Part 2<quoted text>Do you believe that Germ Theory is going to be reversed at any point?
Do you believe that Gravitation Theory is going to be reverse at any point?
Do you believe that the Thermodynamic Theory is going to be reverse at any point?
"Still a theory" implies that it is an unfounded guess.
That's not the case. A scientific theory unifies existing evidence and mechanisms and makes accurate predictions about future evidence.
There has never, in the history of science, been a more comprehensive and effective theory than Evolution.
Nothing anywhere even comes close.
The universe doesn't have enough particles
For the mathematics of string theory to work, physicists have to assume a
symmetry in nature called supersymmetry, which creates a correspondence
between different types of particles. One problem with this is that instead of
the 18 fundamental particles in the Standard Model, supersymmetry requires
at least 36 fundamental particles (which means that nature allows 18 par-
ticles that scientists have never seen!). 44 Part I: Introducing String Theory
In some ways, string theory does make things simpler -- the fundamental
objects are strings and branes or, as predicted by matrix theory, zero-
dimensional branes called partons. These strings, branes, or possibly partons
make up the particles that physicists have observed (or the ones they hope to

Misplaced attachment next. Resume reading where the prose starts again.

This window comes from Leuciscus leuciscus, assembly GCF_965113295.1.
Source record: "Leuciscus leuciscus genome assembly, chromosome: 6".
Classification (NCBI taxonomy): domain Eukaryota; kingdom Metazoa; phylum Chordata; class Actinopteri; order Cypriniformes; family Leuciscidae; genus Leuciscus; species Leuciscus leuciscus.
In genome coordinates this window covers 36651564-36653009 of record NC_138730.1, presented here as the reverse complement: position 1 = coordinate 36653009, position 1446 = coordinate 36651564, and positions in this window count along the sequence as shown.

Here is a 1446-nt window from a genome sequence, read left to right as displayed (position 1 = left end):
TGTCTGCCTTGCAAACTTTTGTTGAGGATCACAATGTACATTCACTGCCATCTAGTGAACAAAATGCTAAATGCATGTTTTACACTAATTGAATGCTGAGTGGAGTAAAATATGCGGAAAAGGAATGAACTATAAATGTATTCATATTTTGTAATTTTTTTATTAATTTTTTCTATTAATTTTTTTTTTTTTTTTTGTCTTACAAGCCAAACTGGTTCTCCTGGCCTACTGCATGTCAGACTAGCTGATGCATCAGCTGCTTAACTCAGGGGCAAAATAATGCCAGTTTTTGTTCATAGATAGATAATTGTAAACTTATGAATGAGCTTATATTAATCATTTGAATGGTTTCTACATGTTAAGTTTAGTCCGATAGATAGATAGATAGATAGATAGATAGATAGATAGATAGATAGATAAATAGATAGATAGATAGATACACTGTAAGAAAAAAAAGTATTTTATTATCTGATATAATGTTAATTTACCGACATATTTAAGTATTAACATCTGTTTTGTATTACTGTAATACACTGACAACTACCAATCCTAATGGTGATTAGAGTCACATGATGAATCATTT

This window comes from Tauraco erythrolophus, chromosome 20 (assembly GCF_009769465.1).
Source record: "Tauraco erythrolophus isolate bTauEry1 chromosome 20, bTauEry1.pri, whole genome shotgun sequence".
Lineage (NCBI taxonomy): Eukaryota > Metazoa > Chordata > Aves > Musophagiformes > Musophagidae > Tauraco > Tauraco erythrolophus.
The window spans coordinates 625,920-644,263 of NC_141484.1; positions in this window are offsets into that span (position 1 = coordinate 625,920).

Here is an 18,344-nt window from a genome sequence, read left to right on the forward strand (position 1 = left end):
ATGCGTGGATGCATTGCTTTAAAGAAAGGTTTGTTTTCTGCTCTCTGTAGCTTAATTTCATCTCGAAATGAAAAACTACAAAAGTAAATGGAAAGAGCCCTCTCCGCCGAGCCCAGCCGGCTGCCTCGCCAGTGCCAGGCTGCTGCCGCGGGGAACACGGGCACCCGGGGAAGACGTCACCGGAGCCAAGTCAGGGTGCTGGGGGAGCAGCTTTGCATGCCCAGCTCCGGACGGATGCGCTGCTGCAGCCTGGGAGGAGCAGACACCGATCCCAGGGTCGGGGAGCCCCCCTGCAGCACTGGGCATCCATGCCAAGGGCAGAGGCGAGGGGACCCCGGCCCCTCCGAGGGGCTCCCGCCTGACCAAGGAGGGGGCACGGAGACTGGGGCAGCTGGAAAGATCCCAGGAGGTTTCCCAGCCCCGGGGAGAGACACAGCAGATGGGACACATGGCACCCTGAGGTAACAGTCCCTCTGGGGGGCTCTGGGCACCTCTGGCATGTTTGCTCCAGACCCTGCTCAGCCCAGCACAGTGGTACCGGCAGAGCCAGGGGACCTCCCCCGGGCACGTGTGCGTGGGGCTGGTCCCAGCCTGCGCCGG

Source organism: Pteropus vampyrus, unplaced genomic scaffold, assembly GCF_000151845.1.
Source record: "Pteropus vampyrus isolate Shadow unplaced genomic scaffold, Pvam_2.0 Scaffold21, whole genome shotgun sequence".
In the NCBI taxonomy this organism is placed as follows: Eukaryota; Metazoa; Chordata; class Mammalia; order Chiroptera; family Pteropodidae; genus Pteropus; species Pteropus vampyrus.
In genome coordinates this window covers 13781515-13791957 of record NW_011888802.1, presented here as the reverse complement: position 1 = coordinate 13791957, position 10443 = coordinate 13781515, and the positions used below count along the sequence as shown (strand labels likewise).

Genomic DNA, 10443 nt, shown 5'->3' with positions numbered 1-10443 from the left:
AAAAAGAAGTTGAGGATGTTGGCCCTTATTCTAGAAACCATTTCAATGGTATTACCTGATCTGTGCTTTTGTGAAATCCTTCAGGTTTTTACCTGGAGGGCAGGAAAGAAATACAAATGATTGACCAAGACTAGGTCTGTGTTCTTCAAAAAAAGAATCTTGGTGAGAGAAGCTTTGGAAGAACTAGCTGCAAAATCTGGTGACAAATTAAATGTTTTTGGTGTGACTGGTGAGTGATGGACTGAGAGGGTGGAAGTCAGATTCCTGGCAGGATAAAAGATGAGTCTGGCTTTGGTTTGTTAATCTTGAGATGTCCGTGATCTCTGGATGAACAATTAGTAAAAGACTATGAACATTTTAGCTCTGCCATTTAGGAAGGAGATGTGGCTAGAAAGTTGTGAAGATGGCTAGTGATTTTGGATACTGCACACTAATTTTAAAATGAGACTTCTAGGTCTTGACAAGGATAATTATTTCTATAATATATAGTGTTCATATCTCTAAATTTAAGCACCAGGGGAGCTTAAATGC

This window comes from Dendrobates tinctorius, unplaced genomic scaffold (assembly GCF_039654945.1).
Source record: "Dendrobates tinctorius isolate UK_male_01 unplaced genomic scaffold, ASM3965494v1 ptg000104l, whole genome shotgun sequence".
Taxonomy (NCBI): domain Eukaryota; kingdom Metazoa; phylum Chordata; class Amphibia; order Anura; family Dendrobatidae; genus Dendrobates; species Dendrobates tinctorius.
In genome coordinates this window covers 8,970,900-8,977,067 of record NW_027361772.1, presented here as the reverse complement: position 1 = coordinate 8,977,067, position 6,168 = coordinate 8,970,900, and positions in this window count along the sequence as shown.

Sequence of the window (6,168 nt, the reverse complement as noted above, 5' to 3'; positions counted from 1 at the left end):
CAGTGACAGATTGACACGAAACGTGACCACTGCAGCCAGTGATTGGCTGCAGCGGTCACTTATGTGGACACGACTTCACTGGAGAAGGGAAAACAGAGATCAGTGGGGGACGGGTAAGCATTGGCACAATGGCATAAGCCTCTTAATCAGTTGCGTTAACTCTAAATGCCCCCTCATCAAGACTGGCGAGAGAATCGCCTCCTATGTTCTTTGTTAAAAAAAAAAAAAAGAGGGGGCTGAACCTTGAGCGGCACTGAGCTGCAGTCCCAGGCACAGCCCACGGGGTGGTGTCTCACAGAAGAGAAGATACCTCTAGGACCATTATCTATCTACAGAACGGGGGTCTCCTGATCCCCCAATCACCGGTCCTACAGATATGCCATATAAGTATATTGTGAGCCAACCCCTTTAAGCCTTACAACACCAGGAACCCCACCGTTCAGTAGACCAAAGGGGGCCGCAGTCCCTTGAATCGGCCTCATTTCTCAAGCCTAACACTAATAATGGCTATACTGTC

observe). But that's on a very fundamental level; from a practical standpoint,
string theory doubles the number of particles allowed by nature from 18 to 36.
One of the biggest possible successes for string theory would be to experi-
mentally detect these missing supersymmetric partner particles. The hope of
many theoretical physicists is that when the Large Hadron Collider particle
accelerator at CERN in Switzerland goes fully online, it will detect super-
Even if successful, proof of supersymmetry doesn't inherently prove string
theory, so the debate would continue to rage on, but at least one major
objection would be removed. Supersymmetry might well end up being true,
whether or not string theory as a whole is shown to accurately describe
Dark energy: The discovery string
theory should have predicted
Astronomers found evidence in 1998 that the expansion of the universe
was actually accelerating. This accelerated expansion is caused by the dark
energy that appears so often in the news. Not only did string theory not pre-
dict the existence of dark energy, but attempts to use science's best theories
to calculate the amount of dark energy comes up with a number that's vastly
larger than the one observed by astronomers. The theory just absolutely
failed to initially make sense of dark energy.
Claiming this as a flaw of string theory is a bit more controversial than the
other two, but there's some (albeit questionable) logic behind it. The goal of
string theory is nothing less than the complete rewriting of gravitational law,
so it's not unreasonable to think that string theory should have anticipated
dark energy in some way. When Einstein constructed his theory of general rela-
tivity, the mathematics indicated that space could be expanding (later proved
to be true). When Paul Dirac formulated a quantum theory of the electron, the
mathematics indicated an antiparticle existed (later proved to actually exist).
A profound theory like string theory can be expected to illuminate new facts
about our universe, not be blind-sided by unanticipated discoveries.
Of course, no other theory anticipated an accelerating expansion of the uni-
verse either. Prior to the observational evidence (some of which is still con-
tested, as you find out in Chapter 19), cosmologists (and string theorists) had
no reason to assume that the expansion rate of space was increasing. Years